This turn to nature is inconsistent with Seneca’s Stoic view that the universe is perfectly and rationally organized. As Santucci argues in his thesis and other places, Hostius is trying to remake nature and, in the process, transform his eyes into organs of consumption: “Seneca mentions some that Hostius ‘eats’ the images in the mirror with his eyes. (Neil Gaiman’s fans) Sand sellers will be reminded of Corinth.)”

It’s also that his favorite pursuit is an antithesis of what he should be doing with his time. As a philosopher, Seneca has always turned inward to introspect and reflect on who you are and who you are. In fact, at the end of each day, this is what Seneca will do. He will review his actions and think about how to improve.

Hostius also spends a lot of time thinking about… having sex. His sexual passivity (ahem) is reflected by the fact that he is passively watching himself penetrated. He is consuming the scene and, in a sense, consuming himself. You might say, as Peter Toohey discusses in his book Melancholy, love and time, that Hostius is a perfect self-reflector.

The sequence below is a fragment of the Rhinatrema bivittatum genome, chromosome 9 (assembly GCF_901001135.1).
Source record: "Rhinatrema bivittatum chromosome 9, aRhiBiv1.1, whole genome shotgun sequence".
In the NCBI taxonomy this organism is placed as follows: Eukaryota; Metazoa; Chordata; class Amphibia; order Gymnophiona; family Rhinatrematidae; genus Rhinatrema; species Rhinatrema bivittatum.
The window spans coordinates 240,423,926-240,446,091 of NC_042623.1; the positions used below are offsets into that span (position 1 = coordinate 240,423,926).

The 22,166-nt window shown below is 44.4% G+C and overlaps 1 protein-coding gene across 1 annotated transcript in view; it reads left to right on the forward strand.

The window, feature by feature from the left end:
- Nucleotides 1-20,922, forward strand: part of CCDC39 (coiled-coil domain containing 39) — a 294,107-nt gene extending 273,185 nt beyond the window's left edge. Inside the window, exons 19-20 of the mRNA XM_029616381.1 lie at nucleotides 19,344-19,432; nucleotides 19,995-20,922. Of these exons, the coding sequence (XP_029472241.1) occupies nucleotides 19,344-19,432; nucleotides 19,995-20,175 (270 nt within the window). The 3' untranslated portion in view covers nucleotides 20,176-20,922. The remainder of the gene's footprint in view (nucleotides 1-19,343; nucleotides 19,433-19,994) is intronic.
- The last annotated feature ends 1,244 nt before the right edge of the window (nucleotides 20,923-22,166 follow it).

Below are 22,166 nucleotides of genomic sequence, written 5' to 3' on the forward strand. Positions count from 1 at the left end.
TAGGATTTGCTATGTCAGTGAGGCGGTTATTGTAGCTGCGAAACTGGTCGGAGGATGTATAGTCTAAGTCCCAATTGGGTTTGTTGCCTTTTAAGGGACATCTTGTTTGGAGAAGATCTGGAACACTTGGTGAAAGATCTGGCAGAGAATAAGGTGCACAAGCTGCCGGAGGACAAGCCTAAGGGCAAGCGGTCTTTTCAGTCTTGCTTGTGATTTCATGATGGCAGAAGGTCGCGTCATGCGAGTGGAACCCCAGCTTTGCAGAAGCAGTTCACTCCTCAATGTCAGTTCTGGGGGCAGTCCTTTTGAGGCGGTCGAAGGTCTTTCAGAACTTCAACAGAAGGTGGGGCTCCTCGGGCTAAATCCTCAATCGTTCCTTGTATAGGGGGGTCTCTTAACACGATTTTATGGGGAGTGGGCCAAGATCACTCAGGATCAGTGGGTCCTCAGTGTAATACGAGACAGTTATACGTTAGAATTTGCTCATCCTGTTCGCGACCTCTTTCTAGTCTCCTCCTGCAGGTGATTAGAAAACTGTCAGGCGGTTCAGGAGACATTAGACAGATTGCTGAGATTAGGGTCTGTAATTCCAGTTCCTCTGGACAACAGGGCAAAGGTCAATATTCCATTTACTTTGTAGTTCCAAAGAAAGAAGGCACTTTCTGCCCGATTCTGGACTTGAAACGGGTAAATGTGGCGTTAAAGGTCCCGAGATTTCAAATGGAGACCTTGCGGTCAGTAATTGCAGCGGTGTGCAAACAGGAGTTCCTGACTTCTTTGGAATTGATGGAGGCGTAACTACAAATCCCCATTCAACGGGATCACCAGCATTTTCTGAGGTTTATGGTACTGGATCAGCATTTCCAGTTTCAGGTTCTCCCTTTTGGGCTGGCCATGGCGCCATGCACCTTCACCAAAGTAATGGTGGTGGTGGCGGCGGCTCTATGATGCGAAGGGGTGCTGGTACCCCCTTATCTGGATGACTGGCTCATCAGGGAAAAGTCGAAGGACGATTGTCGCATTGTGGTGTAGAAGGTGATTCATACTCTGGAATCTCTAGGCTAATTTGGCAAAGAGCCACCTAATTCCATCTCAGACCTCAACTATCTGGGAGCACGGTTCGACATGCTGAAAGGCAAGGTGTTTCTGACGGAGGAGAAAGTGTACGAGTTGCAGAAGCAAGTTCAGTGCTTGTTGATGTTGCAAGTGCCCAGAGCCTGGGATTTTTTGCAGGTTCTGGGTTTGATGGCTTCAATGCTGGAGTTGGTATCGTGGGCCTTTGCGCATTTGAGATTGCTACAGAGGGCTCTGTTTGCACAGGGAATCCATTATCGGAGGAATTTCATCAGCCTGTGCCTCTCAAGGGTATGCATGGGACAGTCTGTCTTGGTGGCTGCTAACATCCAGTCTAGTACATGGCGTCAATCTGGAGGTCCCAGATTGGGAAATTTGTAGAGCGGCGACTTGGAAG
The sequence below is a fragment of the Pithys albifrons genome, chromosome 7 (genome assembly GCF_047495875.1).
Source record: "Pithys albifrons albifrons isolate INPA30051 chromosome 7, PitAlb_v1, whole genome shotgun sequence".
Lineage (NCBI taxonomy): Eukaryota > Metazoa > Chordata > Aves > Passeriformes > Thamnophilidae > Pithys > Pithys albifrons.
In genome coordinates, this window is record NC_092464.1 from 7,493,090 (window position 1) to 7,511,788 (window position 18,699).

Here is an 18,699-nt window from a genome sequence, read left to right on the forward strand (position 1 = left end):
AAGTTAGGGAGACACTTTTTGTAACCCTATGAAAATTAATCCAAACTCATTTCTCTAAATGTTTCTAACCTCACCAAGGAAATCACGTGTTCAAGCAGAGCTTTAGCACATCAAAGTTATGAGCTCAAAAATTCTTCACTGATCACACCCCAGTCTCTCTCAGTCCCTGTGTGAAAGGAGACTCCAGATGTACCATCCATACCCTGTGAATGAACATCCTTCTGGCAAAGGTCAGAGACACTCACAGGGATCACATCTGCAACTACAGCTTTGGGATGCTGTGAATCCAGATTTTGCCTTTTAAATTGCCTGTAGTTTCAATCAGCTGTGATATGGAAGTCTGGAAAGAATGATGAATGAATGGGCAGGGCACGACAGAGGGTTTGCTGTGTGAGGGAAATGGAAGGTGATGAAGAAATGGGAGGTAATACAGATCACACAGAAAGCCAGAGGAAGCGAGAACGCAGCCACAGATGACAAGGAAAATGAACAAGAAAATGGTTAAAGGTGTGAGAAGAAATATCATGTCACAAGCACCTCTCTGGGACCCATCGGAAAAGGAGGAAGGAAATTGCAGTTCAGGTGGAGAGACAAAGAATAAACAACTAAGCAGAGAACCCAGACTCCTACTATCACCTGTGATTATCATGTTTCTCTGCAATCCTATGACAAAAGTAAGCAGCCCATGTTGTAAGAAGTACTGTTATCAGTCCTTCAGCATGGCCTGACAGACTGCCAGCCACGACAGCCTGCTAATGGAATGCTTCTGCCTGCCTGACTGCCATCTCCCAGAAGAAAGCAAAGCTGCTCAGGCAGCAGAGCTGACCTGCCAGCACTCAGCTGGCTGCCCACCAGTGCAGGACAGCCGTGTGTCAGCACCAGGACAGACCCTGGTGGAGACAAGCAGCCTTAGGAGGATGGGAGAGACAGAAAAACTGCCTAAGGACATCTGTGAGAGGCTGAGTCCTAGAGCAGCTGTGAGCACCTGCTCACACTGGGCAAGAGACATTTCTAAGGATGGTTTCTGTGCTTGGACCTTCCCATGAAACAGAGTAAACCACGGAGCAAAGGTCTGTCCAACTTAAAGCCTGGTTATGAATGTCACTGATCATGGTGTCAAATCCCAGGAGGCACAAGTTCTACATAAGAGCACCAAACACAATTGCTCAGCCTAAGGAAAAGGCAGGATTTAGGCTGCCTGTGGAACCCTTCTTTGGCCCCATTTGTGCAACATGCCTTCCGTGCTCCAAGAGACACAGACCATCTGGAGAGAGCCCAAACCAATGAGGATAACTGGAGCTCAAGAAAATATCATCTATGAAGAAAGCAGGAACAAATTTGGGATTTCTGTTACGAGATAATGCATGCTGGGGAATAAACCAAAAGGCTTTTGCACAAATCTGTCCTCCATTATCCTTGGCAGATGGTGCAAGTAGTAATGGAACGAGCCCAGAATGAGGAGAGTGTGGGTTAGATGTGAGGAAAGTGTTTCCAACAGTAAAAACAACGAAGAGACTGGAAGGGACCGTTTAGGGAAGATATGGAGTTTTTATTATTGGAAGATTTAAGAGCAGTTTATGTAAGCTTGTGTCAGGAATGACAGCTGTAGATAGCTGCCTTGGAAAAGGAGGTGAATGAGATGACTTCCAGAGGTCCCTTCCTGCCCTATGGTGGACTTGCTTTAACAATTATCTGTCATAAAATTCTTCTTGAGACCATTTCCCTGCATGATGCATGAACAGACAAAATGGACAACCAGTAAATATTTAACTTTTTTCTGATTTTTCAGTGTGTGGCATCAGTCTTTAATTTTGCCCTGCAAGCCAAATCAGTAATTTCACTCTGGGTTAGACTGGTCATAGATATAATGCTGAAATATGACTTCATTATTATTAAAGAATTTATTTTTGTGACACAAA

Except, for two reasons, he didn’t. First, Hostius, as Santucci shows, is a glutton for sex. His party – for Seneca – is the opposite of human nature. Many Romans were foodies, and for ancient philosophers like Seneca, gluttony was the panacea to all kinds of corruption and excess. Because you “eat rice first” the more you eat with your eyes, the more precarious the situation becomes.

There is some scientific evidence to support this idea. A year 2004 research from the University of Illinois-Champaign found that moviegoers offering M&Ms with ten colors ate 43% more than those offering a combo of M&Ms with seven colors. An analogy experiment related to soy jelly revealed that when different colors were mixed together, people ate 69% more. The more visually diverse your culinary experience is, the more you’ll eat as a result. Buffer is a minefield. Hostius has found a way to increase the stake. It’s what Santucci calls a kind of “gluttony eye”.